Unilateral subtotal resection219 (1.7%)151 (1.7%)2 (0.2%)66 (2.3%)
Bilateral subtotal resection125 (0.9%)86 (0.9%)7 (0.8%)32 (1.1%)
Other resections (e.g, isthmus resection, node excision)428 (3.3%)167 (1.8%)5 (0.5%)256 (8.9%)
All procedures12,888 (100%)9069 (100%)925 (100%)2894 (100%)
* includes, besides others, follicular adenoma, all forms of thyroiditis, c-cell hyperplasia, normal thyroid; # p < 0.05 Graves’ disease compared to multinodular goitre and other entities combined.
Table 4. Intraoperative neuromonitoring, visualisation and autotransplantation of parathyroids.
Table 4. Intraoperative neuromonitoring, visualisation and autotransplantation of parathyroids.
ProcedureTotal (n = 12,888)Multinodular Goitre (n = 9069)Graves’ Disease (n = 925)Other Entities (n = 2894)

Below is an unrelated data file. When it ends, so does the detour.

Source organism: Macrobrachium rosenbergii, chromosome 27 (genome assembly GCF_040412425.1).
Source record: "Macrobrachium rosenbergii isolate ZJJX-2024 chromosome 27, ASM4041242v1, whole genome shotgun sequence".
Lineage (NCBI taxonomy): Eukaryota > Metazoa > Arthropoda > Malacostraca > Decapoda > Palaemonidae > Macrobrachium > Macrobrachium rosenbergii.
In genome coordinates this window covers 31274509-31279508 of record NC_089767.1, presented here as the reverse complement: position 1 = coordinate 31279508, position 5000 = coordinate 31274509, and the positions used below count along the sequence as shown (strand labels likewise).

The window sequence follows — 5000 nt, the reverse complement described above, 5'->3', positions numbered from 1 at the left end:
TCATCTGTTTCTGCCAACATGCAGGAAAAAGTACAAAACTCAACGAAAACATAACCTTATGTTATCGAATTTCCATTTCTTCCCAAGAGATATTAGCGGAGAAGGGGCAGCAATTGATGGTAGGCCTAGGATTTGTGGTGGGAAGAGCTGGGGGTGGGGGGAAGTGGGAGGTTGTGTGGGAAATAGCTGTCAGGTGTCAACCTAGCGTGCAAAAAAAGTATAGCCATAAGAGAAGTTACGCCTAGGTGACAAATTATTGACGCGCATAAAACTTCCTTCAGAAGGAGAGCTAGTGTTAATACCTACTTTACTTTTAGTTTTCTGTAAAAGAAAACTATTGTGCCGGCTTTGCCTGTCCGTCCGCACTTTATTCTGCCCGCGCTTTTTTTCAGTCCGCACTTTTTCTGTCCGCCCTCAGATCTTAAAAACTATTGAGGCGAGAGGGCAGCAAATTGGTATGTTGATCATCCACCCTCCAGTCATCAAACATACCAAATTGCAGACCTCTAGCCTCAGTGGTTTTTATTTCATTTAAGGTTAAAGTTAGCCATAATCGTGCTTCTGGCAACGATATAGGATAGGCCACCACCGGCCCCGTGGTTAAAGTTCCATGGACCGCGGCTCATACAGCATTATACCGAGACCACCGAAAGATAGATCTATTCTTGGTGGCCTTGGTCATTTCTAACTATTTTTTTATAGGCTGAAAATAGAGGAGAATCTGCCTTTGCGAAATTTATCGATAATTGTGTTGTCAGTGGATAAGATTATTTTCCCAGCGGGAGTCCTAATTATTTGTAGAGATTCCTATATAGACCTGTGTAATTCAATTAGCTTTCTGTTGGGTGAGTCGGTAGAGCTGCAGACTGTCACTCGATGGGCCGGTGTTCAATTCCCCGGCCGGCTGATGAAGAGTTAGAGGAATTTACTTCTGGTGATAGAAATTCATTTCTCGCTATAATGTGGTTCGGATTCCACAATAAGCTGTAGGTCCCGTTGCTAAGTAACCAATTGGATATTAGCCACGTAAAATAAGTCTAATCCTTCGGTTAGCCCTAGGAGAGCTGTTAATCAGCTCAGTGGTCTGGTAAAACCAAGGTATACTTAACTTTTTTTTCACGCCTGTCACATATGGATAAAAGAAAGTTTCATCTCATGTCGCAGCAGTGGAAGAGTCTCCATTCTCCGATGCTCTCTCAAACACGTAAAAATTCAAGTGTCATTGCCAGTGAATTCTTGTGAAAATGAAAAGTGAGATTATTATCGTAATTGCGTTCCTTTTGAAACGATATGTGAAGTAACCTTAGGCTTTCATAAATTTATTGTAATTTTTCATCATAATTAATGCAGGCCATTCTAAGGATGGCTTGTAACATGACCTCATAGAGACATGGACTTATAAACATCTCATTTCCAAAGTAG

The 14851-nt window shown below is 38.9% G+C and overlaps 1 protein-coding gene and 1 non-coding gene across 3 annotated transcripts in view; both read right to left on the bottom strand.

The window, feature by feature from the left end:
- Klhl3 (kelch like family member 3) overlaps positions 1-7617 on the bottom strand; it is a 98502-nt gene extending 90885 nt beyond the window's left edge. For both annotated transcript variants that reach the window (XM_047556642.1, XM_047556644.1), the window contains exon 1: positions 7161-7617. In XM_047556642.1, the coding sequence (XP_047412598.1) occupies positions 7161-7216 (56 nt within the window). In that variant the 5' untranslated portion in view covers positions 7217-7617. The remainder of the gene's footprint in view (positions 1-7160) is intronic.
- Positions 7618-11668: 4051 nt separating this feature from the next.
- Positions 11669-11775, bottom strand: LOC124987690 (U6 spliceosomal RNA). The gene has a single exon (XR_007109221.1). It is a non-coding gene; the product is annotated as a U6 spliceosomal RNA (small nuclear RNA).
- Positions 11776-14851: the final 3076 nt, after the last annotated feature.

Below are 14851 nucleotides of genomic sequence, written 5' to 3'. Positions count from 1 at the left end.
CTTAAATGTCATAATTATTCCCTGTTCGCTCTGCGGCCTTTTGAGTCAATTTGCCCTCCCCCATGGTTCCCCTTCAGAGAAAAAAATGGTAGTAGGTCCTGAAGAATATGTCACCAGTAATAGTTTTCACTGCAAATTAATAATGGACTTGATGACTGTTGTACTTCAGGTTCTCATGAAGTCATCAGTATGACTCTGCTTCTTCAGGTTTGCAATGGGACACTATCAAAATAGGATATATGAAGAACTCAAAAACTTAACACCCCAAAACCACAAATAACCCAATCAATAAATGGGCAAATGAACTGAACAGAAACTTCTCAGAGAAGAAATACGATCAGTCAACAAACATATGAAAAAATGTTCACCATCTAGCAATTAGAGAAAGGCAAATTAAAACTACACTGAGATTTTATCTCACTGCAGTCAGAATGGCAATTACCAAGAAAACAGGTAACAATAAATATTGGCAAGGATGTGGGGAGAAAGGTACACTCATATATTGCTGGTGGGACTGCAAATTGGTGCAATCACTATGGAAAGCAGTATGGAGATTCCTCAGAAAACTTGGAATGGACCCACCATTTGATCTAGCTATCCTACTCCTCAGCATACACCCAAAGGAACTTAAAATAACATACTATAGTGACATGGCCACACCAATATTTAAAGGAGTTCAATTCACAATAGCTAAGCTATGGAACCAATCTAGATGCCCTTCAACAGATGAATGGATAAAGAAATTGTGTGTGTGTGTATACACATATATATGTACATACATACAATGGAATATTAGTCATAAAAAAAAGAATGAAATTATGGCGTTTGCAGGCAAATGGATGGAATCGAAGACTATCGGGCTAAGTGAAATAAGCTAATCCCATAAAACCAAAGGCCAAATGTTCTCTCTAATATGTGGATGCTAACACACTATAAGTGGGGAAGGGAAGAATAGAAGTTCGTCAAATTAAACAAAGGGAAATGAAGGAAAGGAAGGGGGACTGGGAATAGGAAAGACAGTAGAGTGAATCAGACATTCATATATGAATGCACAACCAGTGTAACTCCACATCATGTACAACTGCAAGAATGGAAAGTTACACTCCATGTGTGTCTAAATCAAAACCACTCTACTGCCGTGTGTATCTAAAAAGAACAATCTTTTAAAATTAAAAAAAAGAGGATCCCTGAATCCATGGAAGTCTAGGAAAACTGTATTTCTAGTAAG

Neuromonitoring RLN
 no202 (1.6%)133 (1.5%)13 (1.4%)56 (1.9%)
 yes12,686 (98.4%)8936 (98.5%)912 (98.6%)2837 (98.1%)
  intermittent IONM10,488 (82.6%)7430 (83.1%)705 (77.3%)2352 (82.9%)
  continuous IONM2198 (17.4%)1506 (16.9%)207 (22.7%)485 (17.1%)
Neuromonitoring SLN
 yes997 (7.7%)623 (6.9%)67 (7.2%)307 (10.6%)
 no11,891 (92.3%)8446 (93.1%)858 (92.8%)2587 (89.4%)
Identification PG
 no324 (2.5%)226 (2.5%)6 (0.6%)92 (3.2%)
 yes12,564 (97.5)8843 (97.5%)919 (99.4%)2802 (97.8%)
  1 PG1043 (8.1%)679 (7.5%)12 (1.3%)352 (12.2%)
  2 or more PG11,521 (89.3%)8164 (90%)907 (98.1%)2450 (84.7%)
Autotransplantation PG
 yes1875 (15.3%)1326 (14.6%)206 (22.3%) *343 (11.9%)
 no11,013 (84.7%)7743 (85.4%)719 (77.7%)2551 (88.1%)
RLN—recurrent laryngeal nerve; SLN-external branch superior laryngeal nerve; PG—parathyroid gland; IONM—intraoperative neuromonitoring; * p < 0.05 Graves’ disease vs. multinodular goitre and other entities combined.